3.  While thus he continued in this extremity, it came to passe, thatthe Husband to Madam Giana fell sicke, and his debility of bodybeing such, as little, or no hope of life remained: he made his lastwill and testament, ordaining thereby, that his Sonne (alreadygrowne to indifferent stature) should be heire to all his Lands andriches, wherein he abounded very greatly. Next unto him, if he chancedto die without a lawfull heire, he substituted his Wife, whom mostdearely he affected, and so departed out of this life. Madam Gianabeing thus left a widdow; as commonly it is the custome of our CityDames, during the Summer season, she went to a house of her owne inthe Countrey, which was somewhat neere to poore Frederigoes Farme, andwhere he lived in such an honest kind of contented poverty.
4.  By this time the Judge was dismounted from the Bench, and stood onthe ground, with his slovenly Breeches hanging about his heeles:Matteuzzo being cunningly stolne away, and undiscovered by any body.Ribi, thinking he had shamed the Judge sufficiently, went away,protesting, that he would declare his cause in the hearing of awiser Judge. And Maso forbearing to tugge his Gowne any longer, in hisdeparting, said. Fare you well Sir, you are not worthy to be aMagistrate, if you have no more regard of your honour and honesty, butwill put off poore mens suites at your pleasure. So both went severallwayes, and soone were gone out of publike view.
5.   Madam, by such revelations as have beene shewne to me, I know fora certainety, that Theobaldo is not dead, but living, in health, andin good estate; if he had the fruition of your grace and favour.Take heede what you say Sir (quoth the Gentlewoman) for I saw himlye slain before my doore, his bodie having received many wounds,which I folded in mine armes, and washed his face with my brinishteares; whereby (perhaps) the scandall arose, that flew abroad to mydisgrace. Beleeve me Madam, replyed the Pilgrim, say what you will,I dare assure you that Theobaldo is living, and if you dare makepromise, concerning what hath bin formerly requested, and keepe itinviolably, I make no doubt, but you your selfe shall shortly see him.I promise it (quoth she) and binde my selfe thereto by a sacredoath, to keepe it faithfully: for never could any thing happen toyeeld me the like contentment, as to see my Father free from danger,and Theobaldo living.
6.  Then if not I, what Lover else can sing,

应用

1.  WHEREIN IS MANIFESTED, THAT THE MALICE AND SUBTILTY OF
2.  Ghinotto di Tacco; tooke the Lord Abbot of Clugni as his prisoner,and cured him of a grievous disease, which he had in his stomacke, andafterwards set him at libert. The same Lord Abbot when hee returnedfrom the Court Rome, reconciled Ghinotto to Pope Boniface; who madehim a Knight, and Lord Prior of a goodly Hospitall.
3.  Needlesse it were to question, whether the Novell related by theQueene, in divers passages thereof, mooved the Ladies to heartylaughter, and likewise to compassionate sighes and teares; as pittyingMadame Helena in her hard misfortune, and yet applauding theScholler for his just revenge. But the discourse being ended, Dioneus,who knew it was his Office to be the last speaker every day, aftersilence was commanded, he began in this manner.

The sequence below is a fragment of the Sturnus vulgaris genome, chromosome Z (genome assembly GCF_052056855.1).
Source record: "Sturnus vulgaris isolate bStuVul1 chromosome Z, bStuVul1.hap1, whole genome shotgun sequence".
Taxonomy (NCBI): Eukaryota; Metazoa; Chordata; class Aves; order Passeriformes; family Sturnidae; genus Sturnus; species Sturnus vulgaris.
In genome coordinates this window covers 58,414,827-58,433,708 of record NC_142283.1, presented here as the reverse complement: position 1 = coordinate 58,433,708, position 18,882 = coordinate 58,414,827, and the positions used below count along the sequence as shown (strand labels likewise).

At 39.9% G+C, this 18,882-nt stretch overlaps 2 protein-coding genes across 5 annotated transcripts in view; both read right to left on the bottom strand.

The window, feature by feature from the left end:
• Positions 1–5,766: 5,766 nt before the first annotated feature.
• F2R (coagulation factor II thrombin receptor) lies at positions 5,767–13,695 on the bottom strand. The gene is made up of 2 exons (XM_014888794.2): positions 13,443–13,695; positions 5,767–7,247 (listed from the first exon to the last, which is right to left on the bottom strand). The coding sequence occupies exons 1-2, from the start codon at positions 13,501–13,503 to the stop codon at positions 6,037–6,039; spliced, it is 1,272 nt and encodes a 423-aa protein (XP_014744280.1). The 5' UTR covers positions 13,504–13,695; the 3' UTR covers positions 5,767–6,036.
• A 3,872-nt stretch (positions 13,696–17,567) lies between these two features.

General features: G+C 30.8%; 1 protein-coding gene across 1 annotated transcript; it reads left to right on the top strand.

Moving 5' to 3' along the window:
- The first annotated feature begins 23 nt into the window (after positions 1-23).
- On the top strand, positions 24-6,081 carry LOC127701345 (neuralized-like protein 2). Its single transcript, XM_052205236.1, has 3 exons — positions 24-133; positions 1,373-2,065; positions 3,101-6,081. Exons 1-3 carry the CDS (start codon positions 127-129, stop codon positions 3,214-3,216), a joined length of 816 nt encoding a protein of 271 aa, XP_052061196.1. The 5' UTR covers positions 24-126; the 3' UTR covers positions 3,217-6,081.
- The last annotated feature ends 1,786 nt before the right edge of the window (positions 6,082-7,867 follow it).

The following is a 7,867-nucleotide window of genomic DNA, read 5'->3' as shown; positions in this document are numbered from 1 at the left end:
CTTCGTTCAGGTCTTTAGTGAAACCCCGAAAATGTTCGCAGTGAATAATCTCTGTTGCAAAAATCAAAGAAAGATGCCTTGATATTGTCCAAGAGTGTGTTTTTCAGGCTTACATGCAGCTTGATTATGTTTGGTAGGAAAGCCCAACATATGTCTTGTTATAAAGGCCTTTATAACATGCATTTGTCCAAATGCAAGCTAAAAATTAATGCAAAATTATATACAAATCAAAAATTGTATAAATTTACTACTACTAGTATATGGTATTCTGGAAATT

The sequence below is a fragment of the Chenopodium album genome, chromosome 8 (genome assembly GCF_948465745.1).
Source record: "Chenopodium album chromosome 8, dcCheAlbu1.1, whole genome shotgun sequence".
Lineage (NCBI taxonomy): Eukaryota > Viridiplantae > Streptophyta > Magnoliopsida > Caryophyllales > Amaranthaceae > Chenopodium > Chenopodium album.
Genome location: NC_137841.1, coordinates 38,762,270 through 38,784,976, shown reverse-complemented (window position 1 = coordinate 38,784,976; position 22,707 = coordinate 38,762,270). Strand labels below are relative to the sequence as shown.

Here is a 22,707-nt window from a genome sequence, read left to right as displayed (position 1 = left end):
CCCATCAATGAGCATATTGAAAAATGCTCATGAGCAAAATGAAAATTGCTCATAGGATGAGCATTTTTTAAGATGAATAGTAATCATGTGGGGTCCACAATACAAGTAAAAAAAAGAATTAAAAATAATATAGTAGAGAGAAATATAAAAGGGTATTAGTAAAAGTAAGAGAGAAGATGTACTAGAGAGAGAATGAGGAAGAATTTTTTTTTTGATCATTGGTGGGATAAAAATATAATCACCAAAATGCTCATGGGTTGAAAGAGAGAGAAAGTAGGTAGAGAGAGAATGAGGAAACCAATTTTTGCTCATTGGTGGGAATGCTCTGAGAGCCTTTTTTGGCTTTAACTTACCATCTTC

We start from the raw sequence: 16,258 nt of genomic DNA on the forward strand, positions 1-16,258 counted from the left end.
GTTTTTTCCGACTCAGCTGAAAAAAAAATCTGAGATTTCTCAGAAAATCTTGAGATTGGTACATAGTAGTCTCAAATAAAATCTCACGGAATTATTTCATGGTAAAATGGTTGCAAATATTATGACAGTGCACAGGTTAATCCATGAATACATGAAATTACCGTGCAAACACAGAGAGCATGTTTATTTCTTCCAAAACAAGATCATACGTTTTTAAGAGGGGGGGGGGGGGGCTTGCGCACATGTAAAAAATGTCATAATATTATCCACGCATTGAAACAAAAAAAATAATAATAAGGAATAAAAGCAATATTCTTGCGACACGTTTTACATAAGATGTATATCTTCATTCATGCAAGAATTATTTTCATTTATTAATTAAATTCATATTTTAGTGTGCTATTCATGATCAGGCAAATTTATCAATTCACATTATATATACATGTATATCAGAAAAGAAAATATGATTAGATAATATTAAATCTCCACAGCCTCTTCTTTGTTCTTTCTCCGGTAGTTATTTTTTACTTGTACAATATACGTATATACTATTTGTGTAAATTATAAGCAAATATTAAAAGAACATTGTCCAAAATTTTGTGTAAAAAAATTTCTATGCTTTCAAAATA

4、  Sometime there lived in Sienna two popular men; the one beingnamed Tingoccio Mini, and the other Meucio de Tura; Men simple, and ofno understanding, both of them dwelling in Porta Salaia. These two menlived in such familiar conversation together, and expressed suchcordiall affection each to other, as they seldome walked asunder;but (as honest men use to doe) frequented Churches and Sermons,oftentimes hearing, both what miseries and beatitudes were in theworld to come, according to the merits of their soules that weredeparted out of this life, and found their equall repaiment in theother. The manifold repetition of these matters, made them veryearnestly desirous to know, by what meanes they might have tydingsfrom thence, for their further confirmation. And finding all theirendeavours utterly frustrated, they made a solemne vow and promise(each to other under oath) that hee which first dyed of them two,should returne backe againe (so soone as possibly he could) to theother remaining alive, and tell him such tydings as hee desired toheare.
5、  Andrea, being some what pacified with these speeches, ashagge-hayr'd swash-buckler, a grim visagde Ruffian (as sildomebawdy houses are without such swaggering Champions) not seene or heardby Andrea, all the while of his being in the house; rapping out two orthree terrible Oathes, opening a Casement, and with a stearnedreadfull voyce, demanded, who durst keepe that noyse beneath?Andrea fearefully looking up, and (by a little glimmering of theMoone) seeing such a rough fellow, with a blacke beard, strowting likethe quilles of a Porcupine, and patches on his face, for hurtsreceived in no honest quarrels, yawning also and stretching, asangry to have his sleepe disturbed: trembling and quaking, answered; Iam the Gentlewomans brother of the house. The Ruffian interruptinghim, and speaking more fiercely then before; sealing his words withhorrible Oathes, said. Sirra, Rascall, I know not of whence, or whatthou art; but if I come downe to thee, I will so bumbast thy pratingCoxecombe, as thou wast never so beaten in all thy life, like adrunken slave and beast as thou art, that all this night wilt notlet us sleepe. And so hee clapt to the window againe.